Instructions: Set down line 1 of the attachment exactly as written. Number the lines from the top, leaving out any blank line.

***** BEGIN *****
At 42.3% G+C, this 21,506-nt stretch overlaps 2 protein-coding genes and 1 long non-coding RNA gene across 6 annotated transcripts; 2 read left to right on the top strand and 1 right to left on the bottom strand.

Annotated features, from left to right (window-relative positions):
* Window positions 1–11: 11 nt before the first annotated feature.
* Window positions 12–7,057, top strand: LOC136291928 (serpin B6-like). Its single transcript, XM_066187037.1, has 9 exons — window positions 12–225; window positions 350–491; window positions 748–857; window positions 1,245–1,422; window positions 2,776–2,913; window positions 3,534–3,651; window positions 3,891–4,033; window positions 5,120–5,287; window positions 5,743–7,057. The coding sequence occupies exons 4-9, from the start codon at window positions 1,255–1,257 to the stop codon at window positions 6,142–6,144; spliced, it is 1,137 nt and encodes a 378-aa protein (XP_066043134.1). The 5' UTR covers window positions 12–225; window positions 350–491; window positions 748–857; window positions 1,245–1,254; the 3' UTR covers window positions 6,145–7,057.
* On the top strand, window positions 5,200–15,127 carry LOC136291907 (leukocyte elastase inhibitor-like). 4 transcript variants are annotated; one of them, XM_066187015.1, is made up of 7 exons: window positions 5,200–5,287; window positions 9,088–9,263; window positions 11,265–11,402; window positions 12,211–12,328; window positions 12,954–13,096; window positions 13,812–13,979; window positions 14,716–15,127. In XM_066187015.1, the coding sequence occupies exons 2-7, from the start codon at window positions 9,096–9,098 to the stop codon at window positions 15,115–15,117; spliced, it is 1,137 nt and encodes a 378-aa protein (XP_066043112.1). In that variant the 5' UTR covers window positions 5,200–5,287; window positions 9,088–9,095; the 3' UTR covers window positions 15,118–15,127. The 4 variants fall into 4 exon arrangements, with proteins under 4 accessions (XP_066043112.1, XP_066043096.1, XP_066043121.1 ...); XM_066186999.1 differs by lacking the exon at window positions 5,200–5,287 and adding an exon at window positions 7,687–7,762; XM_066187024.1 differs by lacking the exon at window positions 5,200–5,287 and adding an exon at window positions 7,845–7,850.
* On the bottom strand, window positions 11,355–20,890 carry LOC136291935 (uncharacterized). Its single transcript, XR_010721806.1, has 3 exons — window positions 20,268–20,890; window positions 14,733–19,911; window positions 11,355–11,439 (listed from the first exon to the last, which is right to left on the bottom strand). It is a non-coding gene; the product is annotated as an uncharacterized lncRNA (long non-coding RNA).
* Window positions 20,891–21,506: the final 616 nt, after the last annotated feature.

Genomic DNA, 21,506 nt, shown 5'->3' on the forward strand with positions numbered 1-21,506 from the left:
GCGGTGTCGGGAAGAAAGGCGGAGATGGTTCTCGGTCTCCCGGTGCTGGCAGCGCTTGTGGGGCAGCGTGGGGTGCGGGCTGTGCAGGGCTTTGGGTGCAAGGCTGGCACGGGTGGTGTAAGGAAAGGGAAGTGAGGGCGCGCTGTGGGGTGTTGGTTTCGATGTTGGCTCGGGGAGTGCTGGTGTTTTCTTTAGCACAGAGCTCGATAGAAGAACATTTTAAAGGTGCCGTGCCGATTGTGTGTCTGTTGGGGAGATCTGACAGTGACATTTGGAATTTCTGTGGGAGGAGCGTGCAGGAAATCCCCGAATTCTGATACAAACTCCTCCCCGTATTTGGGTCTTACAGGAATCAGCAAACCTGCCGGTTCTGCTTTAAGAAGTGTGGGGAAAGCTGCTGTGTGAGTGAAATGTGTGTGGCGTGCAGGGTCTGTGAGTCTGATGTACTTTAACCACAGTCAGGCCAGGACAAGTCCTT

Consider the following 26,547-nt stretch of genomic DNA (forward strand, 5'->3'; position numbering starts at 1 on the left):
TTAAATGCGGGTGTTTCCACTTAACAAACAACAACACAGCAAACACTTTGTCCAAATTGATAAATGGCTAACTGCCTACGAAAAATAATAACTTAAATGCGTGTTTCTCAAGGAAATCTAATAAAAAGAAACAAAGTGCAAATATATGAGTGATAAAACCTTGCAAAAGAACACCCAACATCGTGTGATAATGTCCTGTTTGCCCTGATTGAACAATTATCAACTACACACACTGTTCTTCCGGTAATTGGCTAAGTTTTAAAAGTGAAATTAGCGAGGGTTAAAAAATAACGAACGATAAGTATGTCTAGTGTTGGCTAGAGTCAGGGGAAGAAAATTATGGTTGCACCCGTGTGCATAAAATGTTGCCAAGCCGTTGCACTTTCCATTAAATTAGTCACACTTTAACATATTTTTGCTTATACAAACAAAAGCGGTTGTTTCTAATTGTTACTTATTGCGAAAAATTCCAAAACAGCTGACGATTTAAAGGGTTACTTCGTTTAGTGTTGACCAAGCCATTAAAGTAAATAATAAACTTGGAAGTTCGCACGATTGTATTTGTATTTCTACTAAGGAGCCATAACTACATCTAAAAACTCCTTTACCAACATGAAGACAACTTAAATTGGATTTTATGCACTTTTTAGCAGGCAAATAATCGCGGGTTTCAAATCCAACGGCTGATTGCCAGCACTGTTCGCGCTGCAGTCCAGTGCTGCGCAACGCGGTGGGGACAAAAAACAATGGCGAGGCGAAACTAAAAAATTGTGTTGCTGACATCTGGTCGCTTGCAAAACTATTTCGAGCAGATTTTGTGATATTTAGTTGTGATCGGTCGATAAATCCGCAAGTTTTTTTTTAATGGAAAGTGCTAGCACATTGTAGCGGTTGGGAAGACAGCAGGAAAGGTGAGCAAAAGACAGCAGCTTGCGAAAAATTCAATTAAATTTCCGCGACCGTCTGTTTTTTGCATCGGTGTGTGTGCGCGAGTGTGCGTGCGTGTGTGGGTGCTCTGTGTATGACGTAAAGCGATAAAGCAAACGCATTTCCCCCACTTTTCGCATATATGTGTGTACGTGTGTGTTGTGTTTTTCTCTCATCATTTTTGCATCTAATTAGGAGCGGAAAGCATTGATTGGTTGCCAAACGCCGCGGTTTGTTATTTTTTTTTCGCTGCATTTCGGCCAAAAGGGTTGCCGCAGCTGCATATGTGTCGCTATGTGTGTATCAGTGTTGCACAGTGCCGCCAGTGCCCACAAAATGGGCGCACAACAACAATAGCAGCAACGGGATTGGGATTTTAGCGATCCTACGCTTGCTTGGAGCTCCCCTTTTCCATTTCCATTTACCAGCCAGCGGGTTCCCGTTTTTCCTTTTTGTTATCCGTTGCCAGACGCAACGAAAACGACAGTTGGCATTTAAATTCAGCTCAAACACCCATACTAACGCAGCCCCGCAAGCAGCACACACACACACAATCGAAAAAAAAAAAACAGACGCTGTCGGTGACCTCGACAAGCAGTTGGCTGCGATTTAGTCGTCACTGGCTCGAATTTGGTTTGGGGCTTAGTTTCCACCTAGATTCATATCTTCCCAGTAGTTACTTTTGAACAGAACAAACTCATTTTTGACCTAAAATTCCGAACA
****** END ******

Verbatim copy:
At 42.3% G+C, this 21,506-nt stretch overlaps 2 protein-coding genes and 1 long non-coding RNA gene across 6 annotated transcripts; 2 read left to right on the top strand and 1 right to left on the bottom strand.